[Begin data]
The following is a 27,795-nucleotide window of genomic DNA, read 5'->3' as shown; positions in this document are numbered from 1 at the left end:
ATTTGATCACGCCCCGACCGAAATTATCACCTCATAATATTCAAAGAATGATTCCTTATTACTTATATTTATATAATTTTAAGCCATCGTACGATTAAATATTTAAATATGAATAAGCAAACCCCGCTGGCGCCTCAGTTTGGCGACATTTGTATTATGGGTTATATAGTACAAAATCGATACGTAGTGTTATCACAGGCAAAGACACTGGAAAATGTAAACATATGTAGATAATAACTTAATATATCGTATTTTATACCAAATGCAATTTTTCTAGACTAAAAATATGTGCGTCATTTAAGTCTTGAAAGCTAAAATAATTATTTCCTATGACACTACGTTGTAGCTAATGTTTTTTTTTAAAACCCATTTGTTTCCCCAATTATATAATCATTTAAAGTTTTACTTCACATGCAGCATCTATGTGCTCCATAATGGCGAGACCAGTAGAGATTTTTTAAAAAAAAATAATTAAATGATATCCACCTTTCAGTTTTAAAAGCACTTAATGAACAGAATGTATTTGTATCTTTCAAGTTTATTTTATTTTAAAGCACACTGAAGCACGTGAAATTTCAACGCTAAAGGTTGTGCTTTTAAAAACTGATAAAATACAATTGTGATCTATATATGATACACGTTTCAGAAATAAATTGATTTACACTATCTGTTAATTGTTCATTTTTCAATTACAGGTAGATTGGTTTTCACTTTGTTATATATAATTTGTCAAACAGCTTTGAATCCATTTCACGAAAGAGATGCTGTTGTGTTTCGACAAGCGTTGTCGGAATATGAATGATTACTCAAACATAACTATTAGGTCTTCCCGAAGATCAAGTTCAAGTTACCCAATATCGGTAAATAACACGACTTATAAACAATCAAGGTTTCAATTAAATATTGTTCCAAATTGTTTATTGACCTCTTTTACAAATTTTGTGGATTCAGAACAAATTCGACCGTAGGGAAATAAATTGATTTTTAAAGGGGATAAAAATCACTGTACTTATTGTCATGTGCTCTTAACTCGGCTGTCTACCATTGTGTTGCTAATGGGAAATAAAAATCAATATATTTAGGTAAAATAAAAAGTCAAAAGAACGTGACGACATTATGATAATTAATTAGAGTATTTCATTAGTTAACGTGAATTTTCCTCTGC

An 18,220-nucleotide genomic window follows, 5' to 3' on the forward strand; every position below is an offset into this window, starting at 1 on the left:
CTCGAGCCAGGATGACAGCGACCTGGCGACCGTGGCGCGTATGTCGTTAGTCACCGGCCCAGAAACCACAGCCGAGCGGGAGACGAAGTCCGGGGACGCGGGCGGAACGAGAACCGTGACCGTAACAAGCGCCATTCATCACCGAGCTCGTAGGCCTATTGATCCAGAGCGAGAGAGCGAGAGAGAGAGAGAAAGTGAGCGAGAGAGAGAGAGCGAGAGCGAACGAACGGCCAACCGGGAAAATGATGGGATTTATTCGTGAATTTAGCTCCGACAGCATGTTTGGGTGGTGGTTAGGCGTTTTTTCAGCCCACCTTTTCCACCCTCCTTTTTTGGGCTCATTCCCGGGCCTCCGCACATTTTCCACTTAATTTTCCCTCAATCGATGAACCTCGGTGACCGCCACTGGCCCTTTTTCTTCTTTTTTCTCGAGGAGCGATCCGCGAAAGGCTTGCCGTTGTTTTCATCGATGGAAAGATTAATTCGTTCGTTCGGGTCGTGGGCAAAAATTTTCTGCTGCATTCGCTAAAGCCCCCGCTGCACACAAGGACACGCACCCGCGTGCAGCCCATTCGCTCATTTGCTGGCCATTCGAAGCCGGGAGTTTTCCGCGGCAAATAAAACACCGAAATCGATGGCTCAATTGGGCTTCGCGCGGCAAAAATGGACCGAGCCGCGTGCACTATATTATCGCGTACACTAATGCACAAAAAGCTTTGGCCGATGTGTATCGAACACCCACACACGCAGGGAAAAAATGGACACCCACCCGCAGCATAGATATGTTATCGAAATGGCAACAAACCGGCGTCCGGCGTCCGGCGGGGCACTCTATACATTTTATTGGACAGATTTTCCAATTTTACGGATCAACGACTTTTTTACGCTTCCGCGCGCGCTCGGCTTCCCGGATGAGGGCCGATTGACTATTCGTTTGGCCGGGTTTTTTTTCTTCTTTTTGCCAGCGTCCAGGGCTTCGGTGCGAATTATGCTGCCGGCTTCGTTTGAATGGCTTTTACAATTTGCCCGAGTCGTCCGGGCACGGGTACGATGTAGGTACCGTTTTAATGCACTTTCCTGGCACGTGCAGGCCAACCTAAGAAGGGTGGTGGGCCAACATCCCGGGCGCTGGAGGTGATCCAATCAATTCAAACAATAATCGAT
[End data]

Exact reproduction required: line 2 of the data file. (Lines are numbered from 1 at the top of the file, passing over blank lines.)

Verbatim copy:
ATTTGATCACGCCCCGACCGAAATTATCACCTCATAATATTCAAAGAATGATTCCTTATTACTTATATTTATATAATTTTAAGCCATCGTACGATTAAATATTTAAATATGAATAAGCAAACCCCGCTGGCGCCTCAGTTTGGCGACATTTGTATTATGGGTTATATAGTACAAAATCGATACGTAGTGTTATCACAGGCAAAGACACTGGAAAATGTAAACATATGTAGATAATAACTTAATATATCGTATTTTATACCAAATGCAATTTTTCTAGACTAAAAATATGTGCGTCATTTAAGTCTTGAAAGCTAAAATAATTATTTCCTATGACACTACGTTGTAGCTAATGTTTTTTTTTAAAACCCATTTGTTTCCCCAATTATATAATCATTTAAAGTTTTACTTCACATGCAGCATCTATGTGCTCCATAATGGCGAGACCAGTAGAGATTTTTTAAAAAAAAATAATTAAATGATATCCACCTTTCAGTTTTAAAAGCACTTAATGAACAGAATGTATTTGTATCTTTCAAGTTTATTTTATTTTAAAGCACACTGAAGCACGTGAAATTTCAACGCTAAAGGTTGTGCTTTTAAAAACTGATAAAATACAATTGTGATCTATATATGATACACGTTTCAGAAATAAATTGATTTACACTATCTGTTAATTGTTCATTTTTCAATTACAGGTAGATTGGTTTTCACTTTGTTATATATAATTTGTCAAACAGCTTTGAATCCATTTCACGAAAGAGATGCTGTTGTGTTTCGACAAGCGTTGTCGGAATATGAATGATTACTCAAACATAACTATTAGGTCTTCCCGAAGATCAAGTTCAAGTTACCCAATATCGGTAAATAACACGACTTATAAACAATCAAGGTTTCAATTAAATATTGTTCCAAATTGTTTATTGACCTCTTTTACAAATTTTGTGGATTCAGAACAAATTCGACCGTAGGGAAATAAATTGATTTTTAAAGGGGATAAAAATCACTGTACTTATTGTCATGTGCTCTTAACTCGGCTGTCTACCATTGTGTTGCTAATGGGAAATAAAAATCAATATATTTAGGTAAAATAAAAAGTCAAAAGAACGTGACGACATTATGATAATTAATTAGAGTATTTCATTAGTTAACGTGAATTTTCCTCTGC